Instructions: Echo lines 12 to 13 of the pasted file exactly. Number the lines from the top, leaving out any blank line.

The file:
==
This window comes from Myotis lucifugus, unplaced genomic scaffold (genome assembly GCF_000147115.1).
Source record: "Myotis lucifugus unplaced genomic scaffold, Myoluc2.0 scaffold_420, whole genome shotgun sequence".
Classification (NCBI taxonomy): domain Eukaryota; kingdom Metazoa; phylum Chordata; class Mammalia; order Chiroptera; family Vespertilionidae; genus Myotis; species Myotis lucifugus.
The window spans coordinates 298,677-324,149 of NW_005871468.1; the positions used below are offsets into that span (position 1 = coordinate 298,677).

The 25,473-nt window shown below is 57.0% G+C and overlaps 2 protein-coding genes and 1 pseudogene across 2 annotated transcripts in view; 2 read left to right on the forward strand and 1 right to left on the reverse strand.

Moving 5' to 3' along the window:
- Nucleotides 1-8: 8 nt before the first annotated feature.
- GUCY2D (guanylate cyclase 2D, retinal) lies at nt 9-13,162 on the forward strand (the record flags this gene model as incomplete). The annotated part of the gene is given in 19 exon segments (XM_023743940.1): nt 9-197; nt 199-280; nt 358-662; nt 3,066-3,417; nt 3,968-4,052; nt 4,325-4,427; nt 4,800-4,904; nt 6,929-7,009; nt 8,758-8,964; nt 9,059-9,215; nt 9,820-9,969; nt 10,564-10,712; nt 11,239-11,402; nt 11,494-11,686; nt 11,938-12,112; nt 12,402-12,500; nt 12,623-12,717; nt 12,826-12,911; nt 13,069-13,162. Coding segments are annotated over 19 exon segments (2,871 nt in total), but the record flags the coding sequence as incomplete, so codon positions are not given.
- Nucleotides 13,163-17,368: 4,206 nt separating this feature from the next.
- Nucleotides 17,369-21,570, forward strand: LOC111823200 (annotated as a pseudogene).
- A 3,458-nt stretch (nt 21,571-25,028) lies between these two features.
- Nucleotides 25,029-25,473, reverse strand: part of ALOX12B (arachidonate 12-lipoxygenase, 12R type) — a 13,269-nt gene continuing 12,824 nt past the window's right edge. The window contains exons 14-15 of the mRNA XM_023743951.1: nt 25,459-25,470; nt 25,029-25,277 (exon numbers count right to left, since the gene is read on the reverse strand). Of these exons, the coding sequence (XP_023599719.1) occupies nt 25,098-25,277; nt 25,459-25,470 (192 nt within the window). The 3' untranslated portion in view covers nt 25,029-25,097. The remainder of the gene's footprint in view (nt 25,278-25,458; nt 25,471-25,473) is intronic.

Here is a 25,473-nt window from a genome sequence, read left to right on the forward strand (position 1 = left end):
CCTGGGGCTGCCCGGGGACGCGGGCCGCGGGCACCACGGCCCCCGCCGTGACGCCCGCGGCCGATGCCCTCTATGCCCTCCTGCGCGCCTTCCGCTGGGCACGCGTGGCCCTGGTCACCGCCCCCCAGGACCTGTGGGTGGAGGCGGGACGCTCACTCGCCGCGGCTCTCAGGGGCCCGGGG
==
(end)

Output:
- Nucleotides 25,029-25,473, reverse strand: part of ALOX12B (arachidonate 12-lipoxygenase, 12R type) — a 13,269-nt gene continuing 12,824 nt past the window's right edge. The window contains exons 14-15 of the mRNA XM_023743951.1: nt 25,459-25,470; nt 25,029-25,277 (exon numbers count right to left, since the gene is read on the reverse strand). Of these exons, the coding sequence (XP_023599719.1) occupies nt 25,098-25,277; nt 25,459-25,470 (192 nt within the window). The 3' untranslated portion in view covers nt 25,029-25,097. The remainder of the gene's footprint in view (nt 25,278-25,458; nt 25,471-25,473) is intronic.

Here is a 25,473-nt window from a genome sequence, read left to right on the forward strand (position 1 = left end):